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Holder announces new guidelines for obtaining journalists’ records

WASHINGTON — Attorney General Eric H. Holder Jr., who has been criticized for the Justice Department’s aggressive tactics in secretly obtaining phone logs and emails of reporters as part of leak investigations, on Friday announced new guidelines that would significantly narrow the circumstances under which journalists’ records could be obtained.

A White House spokesman said President Barack Obama supported the Justice Department’s changes as well as its call, at the end of a report on the revisions, to more often find ways to deal with leaks of classified information that fall short of criminal investigations. Under Obama, prosecutors have filed charges in seven leak-related cases to date, compared with three such cases under all previous presidents combined.

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“There are circumstances in which leaks are better addressed through administrative means, such as withdrawal of security clearances or imposition of other sanctions,” said Matt Lehrich, the White House spokesman. “The president agrees with the Justice Department’s recommendation and has directed his team to explore how the administration could more effectively use alternatives in appropriate cases.”

In a six-page report, Holder outlined changes to the Justice Department’s investigative guidelines that would prevent the FBI from portraying a reporter as a co-conspirator in a criminal leak as a way to get around a legal bar on secret search warrants for reporting materials.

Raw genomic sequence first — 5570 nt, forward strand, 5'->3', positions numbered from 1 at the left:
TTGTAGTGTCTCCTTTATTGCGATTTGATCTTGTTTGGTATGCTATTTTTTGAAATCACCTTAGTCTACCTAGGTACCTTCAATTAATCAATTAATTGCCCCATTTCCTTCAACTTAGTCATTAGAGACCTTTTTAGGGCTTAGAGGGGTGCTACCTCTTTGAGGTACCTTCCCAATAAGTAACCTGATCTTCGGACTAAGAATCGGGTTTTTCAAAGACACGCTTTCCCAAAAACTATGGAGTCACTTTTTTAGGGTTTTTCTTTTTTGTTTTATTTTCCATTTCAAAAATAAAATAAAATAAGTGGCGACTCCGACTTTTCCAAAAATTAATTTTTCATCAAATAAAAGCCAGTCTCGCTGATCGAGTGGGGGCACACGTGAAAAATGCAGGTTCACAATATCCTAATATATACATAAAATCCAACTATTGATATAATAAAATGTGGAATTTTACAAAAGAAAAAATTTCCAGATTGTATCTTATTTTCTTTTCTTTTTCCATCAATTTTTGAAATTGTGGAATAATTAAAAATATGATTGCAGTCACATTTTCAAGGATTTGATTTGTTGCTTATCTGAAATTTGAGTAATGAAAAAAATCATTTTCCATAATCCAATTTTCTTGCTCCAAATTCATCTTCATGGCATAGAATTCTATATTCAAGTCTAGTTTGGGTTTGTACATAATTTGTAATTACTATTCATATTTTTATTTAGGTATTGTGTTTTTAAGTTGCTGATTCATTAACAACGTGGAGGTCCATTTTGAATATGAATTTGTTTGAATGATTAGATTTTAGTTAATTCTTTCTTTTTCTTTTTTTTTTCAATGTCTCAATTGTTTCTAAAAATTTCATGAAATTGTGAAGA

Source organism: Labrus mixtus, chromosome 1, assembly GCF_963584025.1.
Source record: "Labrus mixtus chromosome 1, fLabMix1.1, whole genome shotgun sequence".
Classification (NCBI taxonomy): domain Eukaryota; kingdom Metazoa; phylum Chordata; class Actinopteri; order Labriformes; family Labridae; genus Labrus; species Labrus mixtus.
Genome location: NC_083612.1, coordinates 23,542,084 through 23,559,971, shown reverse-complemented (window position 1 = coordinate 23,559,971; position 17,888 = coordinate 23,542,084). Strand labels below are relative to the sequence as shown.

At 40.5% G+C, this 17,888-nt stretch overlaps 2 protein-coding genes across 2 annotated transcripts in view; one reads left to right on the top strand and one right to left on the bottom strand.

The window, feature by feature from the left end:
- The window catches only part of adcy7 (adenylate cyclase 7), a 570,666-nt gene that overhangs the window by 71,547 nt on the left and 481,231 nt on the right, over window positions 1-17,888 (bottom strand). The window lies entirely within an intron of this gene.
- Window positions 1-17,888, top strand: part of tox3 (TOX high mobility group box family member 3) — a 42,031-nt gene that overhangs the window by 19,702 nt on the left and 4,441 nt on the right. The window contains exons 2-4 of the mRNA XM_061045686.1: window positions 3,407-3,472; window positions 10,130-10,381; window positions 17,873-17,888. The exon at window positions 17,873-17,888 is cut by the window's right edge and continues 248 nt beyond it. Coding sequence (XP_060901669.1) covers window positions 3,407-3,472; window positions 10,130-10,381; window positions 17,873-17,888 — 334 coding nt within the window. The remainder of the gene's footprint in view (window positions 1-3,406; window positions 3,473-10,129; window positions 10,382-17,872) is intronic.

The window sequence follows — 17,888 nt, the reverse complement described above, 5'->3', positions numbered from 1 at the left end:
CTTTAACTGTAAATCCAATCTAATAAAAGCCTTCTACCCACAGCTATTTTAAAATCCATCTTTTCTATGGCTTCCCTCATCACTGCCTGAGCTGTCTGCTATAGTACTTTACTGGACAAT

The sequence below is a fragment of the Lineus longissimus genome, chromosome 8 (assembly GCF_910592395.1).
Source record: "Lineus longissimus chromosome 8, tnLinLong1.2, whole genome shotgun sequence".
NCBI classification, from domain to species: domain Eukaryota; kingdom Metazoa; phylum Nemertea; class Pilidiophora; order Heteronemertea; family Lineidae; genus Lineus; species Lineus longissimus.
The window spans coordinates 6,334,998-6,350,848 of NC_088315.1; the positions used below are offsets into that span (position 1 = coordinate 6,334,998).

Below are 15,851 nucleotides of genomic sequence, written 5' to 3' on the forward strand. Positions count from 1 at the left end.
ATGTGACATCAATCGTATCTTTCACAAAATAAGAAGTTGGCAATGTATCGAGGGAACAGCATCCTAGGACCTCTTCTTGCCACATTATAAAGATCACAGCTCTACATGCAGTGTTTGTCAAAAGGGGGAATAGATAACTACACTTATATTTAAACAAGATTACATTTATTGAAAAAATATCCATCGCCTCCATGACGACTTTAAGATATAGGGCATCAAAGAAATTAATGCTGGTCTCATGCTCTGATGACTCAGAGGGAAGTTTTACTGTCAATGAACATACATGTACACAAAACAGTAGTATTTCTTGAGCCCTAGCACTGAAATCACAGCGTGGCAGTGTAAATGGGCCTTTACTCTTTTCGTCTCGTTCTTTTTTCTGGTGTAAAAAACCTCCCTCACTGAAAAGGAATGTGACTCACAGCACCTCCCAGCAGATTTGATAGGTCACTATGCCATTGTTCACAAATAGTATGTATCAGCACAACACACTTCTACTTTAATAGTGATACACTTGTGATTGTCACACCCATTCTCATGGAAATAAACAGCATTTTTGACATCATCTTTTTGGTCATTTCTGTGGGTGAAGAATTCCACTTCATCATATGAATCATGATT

The revisions would also make it harder — though not impossible — for prosecutors to obtain a journalist’s calling records from telephone companies without advance notice. Notifying news organizations in advance would give them a chance to contest the request in court.

“The Department of Justice is firmly committed to ensuring our nation’s security, and protecting the American people, while at the same time safeguarding the freedom of the press,” Holder said. “These revised guidelines will help ensure the proper balance is struck when pursuing investigations into unauthorized disclosures.”

Investigators’ targeting of the communications records of Associated Press and Fox News reporters in separate investigations came to light in May, setting off a furor, among journalists and in Congress, about the administration’s increasingly aggressive record on leak inquiries.

Two months ago, Obama gave Holder a July 12 deadline to review the rules and make recommendations. Holder held a series of meetings with newsroom leaders and lawyers for media companies, along with lawmakers and First Amendment scholars, in May and June, and briefed Obama about the changes at the White House on Friday morning.

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